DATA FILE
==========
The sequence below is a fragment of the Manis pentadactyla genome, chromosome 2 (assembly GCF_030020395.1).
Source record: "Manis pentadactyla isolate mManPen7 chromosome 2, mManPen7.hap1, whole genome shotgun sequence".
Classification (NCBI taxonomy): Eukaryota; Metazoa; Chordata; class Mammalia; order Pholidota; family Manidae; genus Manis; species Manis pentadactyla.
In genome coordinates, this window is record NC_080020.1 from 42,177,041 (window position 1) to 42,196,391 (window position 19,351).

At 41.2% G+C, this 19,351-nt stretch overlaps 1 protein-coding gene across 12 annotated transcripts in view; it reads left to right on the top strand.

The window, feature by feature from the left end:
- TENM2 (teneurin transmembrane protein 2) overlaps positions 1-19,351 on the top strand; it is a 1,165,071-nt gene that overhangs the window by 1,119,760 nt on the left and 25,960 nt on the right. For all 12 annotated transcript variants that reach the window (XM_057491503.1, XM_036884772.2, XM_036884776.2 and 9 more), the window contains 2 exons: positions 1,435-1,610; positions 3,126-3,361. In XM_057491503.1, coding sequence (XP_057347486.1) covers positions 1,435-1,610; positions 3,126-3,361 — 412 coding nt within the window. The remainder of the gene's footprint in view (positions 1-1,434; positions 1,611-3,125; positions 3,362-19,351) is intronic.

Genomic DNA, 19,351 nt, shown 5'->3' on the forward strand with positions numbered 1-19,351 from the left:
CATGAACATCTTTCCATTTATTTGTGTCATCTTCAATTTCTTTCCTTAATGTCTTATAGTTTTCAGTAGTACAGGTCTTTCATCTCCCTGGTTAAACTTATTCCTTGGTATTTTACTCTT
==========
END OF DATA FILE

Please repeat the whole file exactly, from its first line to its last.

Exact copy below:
The sequence below is a fragment of the Manis pentadactyla genome, chromosome 2 (assembly GCF_030020395.1).
Source record: "Manis pentadactyla isolate mManPen7 chromosome 2, mManPen7.hap1, whole genome shotgun sequence".
Classification (NCBI taxonomy): Eukaryota; Metazoa; Chordata; class Mammalia; order Pholidota; family Manidae; genus Manis; species Manis pentadactyla.
In genome coordinates, this window is record NC_080020.1 from 42,177,041 (window position 1) to 42,196,391 (window position 19,351).

At 41.2% G+C, this 19,351-nt stretch overlaps 1 protein-coding gene across 12 annotated transcripts in view; it reads left to right on the top strand.

The window, feature by feature from the left end:
- TENM2 (teneurin transmembrane protein 2) overlaps positions 1-19,351 on the top strand; it is a 1,165,071-nt gene that overhangs the window by 1,119,760 nt on the left and 25,960 nt on the right. For all 12 annotated transcript variants that reach the window (XM_057491503.1, XM_036884772.2, XM_036884776.2 and 9 more), the window contains 2 exons: positions 1,435-1,610; positions 3,126-3,361. In XM_057491503.1, coding sequence (XP_057347486.1) covers positions 1,435-1,610; positions 3,126-3,361 — 412 coding nt within the window. The remainder of the gene's footprint in view (positions 1-1,434; positions 1,611-3,125; positions 3,362-19,351) is intronic.

Genomic DNA, 19,351 nt, shown 5'->3' on the forward strand with positions numbered 1-19,351 from the left:
CATGAACATCTTTCCATTTATTTGTGTCATCTTCAATTTCTTTCCTTAATGTCTTATAGTTTTCAGTAGTACAGGTCTTTCATCTCCCTGGTTAAACTTATTCCTTGGTATTTTACTCTT